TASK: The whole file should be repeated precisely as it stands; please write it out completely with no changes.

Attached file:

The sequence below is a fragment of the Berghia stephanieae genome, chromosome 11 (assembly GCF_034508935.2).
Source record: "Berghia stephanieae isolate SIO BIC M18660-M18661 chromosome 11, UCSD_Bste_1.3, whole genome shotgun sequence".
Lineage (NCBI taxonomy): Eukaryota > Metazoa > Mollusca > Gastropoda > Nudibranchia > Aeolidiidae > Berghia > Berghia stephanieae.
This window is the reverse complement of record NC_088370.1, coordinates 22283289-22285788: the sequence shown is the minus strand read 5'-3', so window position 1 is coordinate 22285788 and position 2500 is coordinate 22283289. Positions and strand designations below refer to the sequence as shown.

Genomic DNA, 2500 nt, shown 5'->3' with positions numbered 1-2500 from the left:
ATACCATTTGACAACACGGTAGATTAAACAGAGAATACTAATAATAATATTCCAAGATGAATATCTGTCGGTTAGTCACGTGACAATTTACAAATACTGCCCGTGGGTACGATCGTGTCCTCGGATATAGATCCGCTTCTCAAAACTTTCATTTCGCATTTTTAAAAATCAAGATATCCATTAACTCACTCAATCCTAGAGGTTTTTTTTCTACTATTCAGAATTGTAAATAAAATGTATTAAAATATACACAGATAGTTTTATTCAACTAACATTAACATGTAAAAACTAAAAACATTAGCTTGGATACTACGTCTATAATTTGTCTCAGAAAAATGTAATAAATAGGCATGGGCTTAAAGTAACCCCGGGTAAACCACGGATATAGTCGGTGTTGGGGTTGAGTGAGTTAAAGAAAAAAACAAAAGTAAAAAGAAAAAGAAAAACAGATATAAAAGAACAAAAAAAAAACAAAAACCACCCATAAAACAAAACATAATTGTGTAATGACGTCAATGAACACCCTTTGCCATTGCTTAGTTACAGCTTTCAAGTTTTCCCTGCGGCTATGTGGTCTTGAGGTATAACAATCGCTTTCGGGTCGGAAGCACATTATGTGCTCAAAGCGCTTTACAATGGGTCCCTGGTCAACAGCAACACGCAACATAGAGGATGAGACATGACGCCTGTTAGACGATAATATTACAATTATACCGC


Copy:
The sequence below is a fragment of the Berghia stephanieae genome, chromosome 11 (assembly GCF_034508935.2).
Source record: "Berghia stephanieae isolate SIO BIC M18660-M18661 chromosome 11, UCSD_Bste_1.3, whole genome shotgun sequence".
Lineage (NCBI taxonomy): Eukaryota > Metazoa > Mollusca > Gastropoda > Nudibranchia > Aeolidiidae > Berghia > Berghia stephanieae.
This window is the reverse complement of record NC_088370.1, coordinates 22283289-22285788: the sequence shown is the minus strand read 5'-3', so window position 1 is coordinate 22285788 and position 2500 is coordinate 22283289. Positions and strand designations below refer to the sequence as shown.

Genomic DNA, 2500 nt, shown 5'->3' with positions numbered 1-2500 from the left:
ATACCATTTGACAACACGGTAGATTAAACAGAGAATACTAATAATAATATTCCAAGATGAATATCTGTCGGTTAGTCACGTGACAATTTACAAATACTGCCCGTGGGTACGATCGTGTCCTCGGATATAGATCCGCTTCTCAAAACTTTCATTTCGCATTTTTAAAAATCAAGATATCCATTAACTCACTCAATCCTAGAGGTTTTTTTTCTACTATTCAGAATTGTAAATAAAATGTATTAAAATATACACAGATAGTTTTATTCAACTAACATTAACATGTAAAAACTAAAAACATTAGCTTGGATACTACGTCTATAATTTGTCTCAGAAAAATGTAATAAATAGGCATGGGCTTAAAGTAACCCCGGGTAAACCACGGATATAGTCGGTGTTGGGGTTGAGTGAGTTAAAGAAAAAAACAAAAGTAAAAAGAAAAAGAAAAACAGATATAAAAGAACAAAAAAAAAACAAAAACCACCCATAAAACAAAACATAATTGTGTAATGACGTCAATGAACACCCTTTGCCATTGCTTAGTTACAGCTTTCAAGTTTTCCCTGCGGCTATGTGGTCTTGAGGTATAACAATCGCTTTCGGGTCGGAAGCACATTATGTGCTCAAAGCGCTTTACAATGGGTCCCTGGTCAACAGCAACACGCAACATAGAGGATGAGACATGACGCCTGTTAGACGATAATATTACAATTATACCGC